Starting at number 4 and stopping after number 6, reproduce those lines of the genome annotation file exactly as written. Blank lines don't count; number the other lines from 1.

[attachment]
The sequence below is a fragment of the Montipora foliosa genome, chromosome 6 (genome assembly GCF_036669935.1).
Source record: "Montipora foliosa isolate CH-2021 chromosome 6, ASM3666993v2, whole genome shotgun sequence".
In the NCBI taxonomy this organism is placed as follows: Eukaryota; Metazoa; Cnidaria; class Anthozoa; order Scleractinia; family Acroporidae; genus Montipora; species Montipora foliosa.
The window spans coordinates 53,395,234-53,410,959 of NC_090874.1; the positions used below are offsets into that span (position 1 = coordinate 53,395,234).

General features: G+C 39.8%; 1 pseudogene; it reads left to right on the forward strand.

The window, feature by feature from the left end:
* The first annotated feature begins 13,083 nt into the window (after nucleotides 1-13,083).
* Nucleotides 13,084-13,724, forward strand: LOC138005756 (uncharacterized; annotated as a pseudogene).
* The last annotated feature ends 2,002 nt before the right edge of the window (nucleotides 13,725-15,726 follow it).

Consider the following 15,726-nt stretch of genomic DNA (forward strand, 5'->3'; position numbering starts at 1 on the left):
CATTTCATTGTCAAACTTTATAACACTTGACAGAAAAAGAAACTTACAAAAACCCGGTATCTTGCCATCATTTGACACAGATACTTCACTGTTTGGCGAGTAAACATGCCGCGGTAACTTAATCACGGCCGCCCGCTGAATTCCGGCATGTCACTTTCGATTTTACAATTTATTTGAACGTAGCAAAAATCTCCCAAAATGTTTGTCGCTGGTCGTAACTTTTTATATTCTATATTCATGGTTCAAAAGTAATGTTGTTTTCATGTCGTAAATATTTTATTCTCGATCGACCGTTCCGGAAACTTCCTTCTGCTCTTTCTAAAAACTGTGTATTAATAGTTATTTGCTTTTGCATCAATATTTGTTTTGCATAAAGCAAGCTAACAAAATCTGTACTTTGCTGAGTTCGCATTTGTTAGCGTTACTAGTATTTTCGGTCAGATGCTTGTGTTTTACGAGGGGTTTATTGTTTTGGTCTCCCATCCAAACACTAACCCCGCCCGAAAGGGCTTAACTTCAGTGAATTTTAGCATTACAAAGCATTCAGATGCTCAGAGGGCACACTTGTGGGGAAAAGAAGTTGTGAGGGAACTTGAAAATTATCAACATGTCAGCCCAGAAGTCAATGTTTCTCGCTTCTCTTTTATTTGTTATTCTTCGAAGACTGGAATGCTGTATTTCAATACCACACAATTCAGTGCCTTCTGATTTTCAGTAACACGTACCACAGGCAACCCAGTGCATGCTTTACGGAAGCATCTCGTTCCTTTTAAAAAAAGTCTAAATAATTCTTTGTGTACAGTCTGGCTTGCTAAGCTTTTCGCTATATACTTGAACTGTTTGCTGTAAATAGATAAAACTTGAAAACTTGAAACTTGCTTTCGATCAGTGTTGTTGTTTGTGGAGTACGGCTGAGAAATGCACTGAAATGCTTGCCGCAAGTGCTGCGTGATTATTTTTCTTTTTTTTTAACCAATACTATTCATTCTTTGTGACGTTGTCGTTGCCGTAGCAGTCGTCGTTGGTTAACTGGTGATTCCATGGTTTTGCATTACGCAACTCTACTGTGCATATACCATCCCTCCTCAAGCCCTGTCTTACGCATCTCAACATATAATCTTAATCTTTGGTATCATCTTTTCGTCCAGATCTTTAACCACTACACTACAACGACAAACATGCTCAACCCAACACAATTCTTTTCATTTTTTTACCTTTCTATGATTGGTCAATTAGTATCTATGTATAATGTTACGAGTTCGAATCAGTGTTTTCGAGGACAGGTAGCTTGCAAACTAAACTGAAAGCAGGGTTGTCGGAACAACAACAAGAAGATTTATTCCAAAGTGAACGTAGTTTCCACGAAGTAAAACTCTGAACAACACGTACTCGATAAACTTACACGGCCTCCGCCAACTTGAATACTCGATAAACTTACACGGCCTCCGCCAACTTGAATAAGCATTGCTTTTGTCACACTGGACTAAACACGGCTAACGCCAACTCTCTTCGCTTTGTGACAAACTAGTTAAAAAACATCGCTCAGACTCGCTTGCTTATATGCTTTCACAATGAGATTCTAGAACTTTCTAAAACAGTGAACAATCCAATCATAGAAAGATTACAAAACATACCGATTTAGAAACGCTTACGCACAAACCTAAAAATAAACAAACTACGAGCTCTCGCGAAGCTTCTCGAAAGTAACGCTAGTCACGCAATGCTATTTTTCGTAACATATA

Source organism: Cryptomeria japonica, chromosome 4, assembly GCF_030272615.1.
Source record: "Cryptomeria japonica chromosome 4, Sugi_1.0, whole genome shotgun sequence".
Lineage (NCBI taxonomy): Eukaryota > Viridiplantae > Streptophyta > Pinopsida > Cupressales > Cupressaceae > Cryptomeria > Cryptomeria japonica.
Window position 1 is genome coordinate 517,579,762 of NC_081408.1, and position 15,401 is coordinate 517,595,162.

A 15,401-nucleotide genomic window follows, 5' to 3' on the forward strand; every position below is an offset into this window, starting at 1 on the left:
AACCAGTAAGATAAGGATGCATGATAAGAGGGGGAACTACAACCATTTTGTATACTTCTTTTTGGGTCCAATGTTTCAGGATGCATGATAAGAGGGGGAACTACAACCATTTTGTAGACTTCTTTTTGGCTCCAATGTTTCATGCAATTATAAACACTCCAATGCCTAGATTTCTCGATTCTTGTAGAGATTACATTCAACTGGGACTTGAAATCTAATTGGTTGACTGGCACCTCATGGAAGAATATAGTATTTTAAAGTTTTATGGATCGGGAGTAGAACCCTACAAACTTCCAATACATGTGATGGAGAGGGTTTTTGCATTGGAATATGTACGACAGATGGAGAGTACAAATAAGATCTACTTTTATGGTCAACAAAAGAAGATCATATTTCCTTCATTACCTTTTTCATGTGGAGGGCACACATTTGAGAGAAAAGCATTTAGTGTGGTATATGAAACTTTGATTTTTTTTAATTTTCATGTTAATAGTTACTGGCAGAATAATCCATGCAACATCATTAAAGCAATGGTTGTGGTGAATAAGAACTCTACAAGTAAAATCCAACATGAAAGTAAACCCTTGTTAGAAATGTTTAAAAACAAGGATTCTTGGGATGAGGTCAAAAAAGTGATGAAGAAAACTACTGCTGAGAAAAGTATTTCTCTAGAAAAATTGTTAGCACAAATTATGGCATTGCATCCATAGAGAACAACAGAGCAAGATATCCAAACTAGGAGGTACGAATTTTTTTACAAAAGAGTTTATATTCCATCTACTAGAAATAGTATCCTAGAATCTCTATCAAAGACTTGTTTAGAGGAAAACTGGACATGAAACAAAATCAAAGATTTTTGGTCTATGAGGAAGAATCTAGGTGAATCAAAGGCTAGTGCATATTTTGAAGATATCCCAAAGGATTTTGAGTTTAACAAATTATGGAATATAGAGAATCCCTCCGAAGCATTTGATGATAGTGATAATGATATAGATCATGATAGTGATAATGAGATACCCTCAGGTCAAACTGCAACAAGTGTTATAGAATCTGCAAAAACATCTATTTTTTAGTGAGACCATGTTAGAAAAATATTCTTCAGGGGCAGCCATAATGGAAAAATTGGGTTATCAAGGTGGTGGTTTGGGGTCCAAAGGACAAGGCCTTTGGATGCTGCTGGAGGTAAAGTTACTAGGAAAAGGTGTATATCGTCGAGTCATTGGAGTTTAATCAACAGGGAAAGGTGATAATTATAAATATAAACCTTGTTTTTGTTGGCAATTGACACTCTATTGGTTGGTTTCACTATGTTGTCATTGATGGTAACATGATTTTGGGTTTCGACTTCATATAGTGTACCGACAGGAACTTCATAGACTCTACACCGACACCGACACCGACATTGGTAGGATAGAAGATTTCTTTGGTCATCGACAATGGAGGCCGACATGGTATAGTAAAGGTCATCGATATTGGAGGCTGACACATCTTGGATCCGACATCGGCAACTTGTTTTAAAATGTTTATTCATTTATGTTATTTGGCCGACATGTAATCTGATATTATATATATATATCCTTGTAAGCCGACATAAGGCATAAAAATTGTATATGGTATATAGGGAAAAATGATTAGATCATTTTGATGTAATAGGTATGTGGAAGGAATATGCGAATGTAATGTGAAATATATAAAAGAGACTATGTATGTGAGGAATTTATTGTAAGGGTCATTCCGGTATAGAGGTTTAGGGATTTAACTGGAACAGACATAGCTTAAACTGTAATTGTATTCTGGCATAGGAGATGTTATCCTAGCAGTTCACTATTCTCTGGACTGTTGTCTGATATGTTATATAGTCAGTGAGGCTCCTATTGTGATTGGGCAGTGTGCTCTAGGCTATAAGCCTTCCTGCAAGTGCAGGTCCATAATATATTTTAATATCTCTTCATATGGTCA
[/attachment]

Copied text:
The window spans coordinates 53,395,234-53,410,959 of NC_090874.1; the positions used below are offsets into that span (position 1 = coordinate 53,395,234).

General features: G+C 39.8%; 1 pseudogene; it reads left to right on the forward strand.

The window, feature by feature from the left end: